Neither are wrong. But I’ve been there when I lived abroad. My ex hated me disrupting her gym and friend schedule which had been in concrete and undisturbed for years. Then I realised that me being there in the first place and so far away from both is both rare and extraordinarily special and I deserved more than being scheduled in like a pass time instead of her making exceptions and compromises every so often.

    It makes me wonder if they’ve been together for almost 3 years and one of them has moved abroad for the other – why aren’t they living together?

    Surely moving to another country absolutely cements that you want a future with this person, so why hasn’t the girlfriend opened her doors to the expat? Are they both living in student accommodation?

    The bottom line is: OP moving abroad for her partner is a huge deal and extremely special. Many people would laugh you out the door at the idea of moving to a foreign country for love, even after years of being together. I’ve definitely had partners that would never give up their lives, their careers and be away from their family and friends for a relationship.

    So I agree, the girlfriend should be recognising that.

  2. I see both perspectives here, and I wonder if gf both wanted the LW to move there and also feels anxious about the pressure that puts on her, to be the primary anchor that the LW has to this new place/in everyday life. That said, gf’s behavior (as recounted here ) seems to suggest a lack of self awareness or even empathy for what this major transition (!) is like for LW. I agree that a conversation about how they are feeling, and having an open dialogue about what they both expect or want from their time together, are overdue. Also, is the LW not also being invited sometimes to join gf’s activities with friends? I totally get that they don’t need (nor should) merge lives fully but I get the sense from the letter that she is barely being integrated into gf’s life at all. I’d also encourage LW to try to connect to folks via her studies or through interest groups (like a sport or a language class) to cultivate a sense of belonging and community there that isn’t exclusively linked to the gf, even as I firmly believe the dynamic between them and how they spend time together also probably needs to shift for the relationship to survive.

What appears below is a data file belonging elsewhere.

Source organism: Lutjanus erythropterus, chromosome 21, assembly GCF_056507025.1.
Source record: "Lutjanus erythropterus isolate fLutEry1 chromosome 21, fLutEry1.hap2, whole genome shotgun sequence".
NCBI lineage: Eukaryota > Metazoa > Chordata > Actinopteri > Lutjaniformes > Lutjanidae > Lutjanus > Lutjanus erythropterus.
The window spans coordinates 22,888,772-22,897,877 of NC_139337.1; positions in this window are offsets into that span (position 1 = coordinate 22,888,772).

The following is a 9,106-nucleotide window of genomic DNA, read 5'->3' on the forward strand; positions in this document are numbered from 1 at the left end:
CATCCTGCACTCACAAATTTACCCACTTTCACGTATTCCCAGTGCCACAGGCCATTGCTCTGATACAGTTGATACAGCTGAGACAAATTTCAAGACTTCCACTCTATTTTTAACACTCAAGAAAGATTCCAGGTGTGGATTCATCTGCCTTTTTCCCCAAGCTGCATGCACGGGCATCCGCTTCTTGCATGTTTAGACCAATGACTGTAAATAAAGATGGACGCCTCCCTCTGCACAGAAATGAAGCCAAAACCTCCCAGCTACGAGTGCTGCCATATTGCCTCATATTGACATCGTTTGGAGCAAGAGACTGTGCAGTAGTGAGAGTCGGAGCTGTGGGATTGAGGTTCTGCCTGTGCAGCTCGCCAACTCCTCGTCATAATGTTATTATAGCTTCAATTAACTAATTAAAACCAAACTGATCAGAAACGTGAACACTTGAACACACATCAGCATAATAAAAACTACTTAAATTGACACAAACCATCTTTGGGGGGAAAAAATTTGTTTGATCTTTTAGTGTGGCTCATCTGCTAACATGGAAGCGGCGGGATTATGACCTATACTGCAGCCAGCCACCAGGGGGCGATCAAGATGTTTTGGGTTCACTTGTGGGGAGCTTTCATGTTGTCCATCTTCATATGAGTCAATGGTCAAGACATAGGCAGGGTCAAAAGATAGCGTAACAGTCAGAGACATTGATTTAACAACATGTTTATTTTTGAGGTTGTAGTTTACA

I also appreciate Kayla’s personal take and giving the gf benefit of the doubt, but in your case it was the opposite scenario, right? You were the person who moved away from what they knew. So that dynamic also feels a little different, no?

  3. As someone who has also moved to Germany from a diff country, I can empathise with LW SO MUCH. “Reserved” is putting it mildly, Germans are really extremely hard to befriend, especially coming in as an outsider. LW, you deserve to be appreciated and integrated into your gf’s life. Beyond that, I highly recommend joining some sort of queer group if there is one where you live, as I have found that queerness is one of the easiest avenues through which you can meet people (sports and stuff.. forget it. Germans don’t talk to you for the first 6 months). Feel free to shoot me a message if you want to find out if we live close, maybe we can hang out :)